BCHF News Chinese immigration documents sought for exhibition

Chinese immigration documents sought for exhibition

C.I.45 June 1924 Mary Quan (later known as Mary Lee). 1921-99.

A nation-wide hunt for historic Chinese immigration identity documents (known as C.I. certificates) is being launched on Canada’s birthday. The project invites families to find and share these aging identity documents which will become part of a major exhibition and archive to commemorate the 100th anniversary of the 1923 Chinese Exclusion Act.

It will be the first exhibition in Canadian history that will bring together hundreds of different types of these fragile identity certificates collected from across Canada.

“We selected July 1 to launch this collection process because, for several years, Chinese Canadians referred to our nation’s birthday as Humiliation Day,” said Catherine Clement, curator of the project. “July 1 was the day the full force of the 1923 Chinese Immigration Act – also known as the Chinese Exclusion Act – went into effect. It became a day of mourning, fear and anger for Chinese in Canada: flags were flown at half-mast in some cities; mourning wreaths were hung on doors and in shop windows.”

The 1923 Chinese Exclusion Act followed years of ever-increasing head taxes that were levied exclusively on Chinese coming to Canada and designed to thwart immigration. The 1923 Act was a final, desperate measure to slam the door shut on immigration from China. It remains the only time in Canadian history that one group has been banned from entering based solely on their country of origin. For almost a quarter-century, the law stayed on the books and forcibly separated families from one another creating a largely male society of Chinese in Canada.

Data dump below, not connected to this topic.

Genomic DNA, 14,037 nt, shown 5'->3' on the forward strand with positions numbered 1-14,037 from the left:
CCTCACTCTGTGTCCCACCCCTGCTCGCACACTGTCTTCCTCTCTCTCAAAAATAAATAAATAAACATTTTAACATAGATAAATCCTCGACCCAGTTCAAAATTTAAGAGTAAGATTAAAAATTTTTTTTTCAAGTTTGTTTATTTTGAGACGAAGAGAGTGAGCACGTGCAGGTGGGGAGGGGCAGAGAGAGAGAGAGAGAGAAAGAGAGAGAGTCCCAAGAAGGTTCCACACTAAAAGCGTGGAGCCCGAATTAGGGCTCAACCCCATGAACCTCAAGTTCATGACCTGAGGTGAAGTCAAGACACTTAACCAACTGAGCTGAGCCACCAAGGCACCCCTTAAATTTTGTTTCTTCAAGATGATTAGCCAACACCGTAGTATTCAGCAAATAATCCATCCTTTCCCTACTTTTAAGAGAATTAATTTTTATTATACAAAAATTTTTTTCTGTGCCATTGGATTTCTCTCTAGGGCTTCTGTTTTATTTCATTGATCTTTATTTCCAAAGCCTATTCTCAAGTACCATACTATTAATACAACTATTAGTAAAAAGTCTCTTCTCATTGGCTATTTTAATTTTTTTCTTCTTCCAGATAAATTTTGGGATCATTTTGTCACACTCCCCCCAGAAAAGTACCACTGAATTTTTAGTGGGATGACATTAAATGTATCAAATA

The 1923 Act also involved a mass, nation-wide registration drive of all Chinese living in Canada. The result was that even those Chinese who were born in Canada were forced to register and were issued an “immigration card,” called a C.I.45. This card contained the footer “This certificate does not establish legal status in Canada.”

The project organizers want to find as many surviving C.I. certificates as possible to help tell the story of this unprecedented time in one community’s history in Canada.

Although tens of thousands of C.I. certificates of different types were issued between 1885 and 1924, only one document was ever printed, and it was held by the bearer. Most certificates have been lost or thrown out, either mistakenly or purposely. Few are found in public archives. The vast majority of surviving documents have been hidden away, for decades, in basements and attics.

“We invite people to contact us if they have any of the certificates we are looking for,” said Clement. “We only need to scan the C.I. certificate. Families keep their original documents.”

“This part of Canada’s history has largely been forgotten. This collection process, the exhibition and the community archive will not only be educational, it also will be a tribute to those who carried the burden of these pieces of paper and survived through this dark period,” added Clement.

To learn more: www.1923-chinese-exclusion.ca/the-project/

To see a complete list of C.I. certificates: www.1923-chinese-exclusion.ca/c-i-certificates/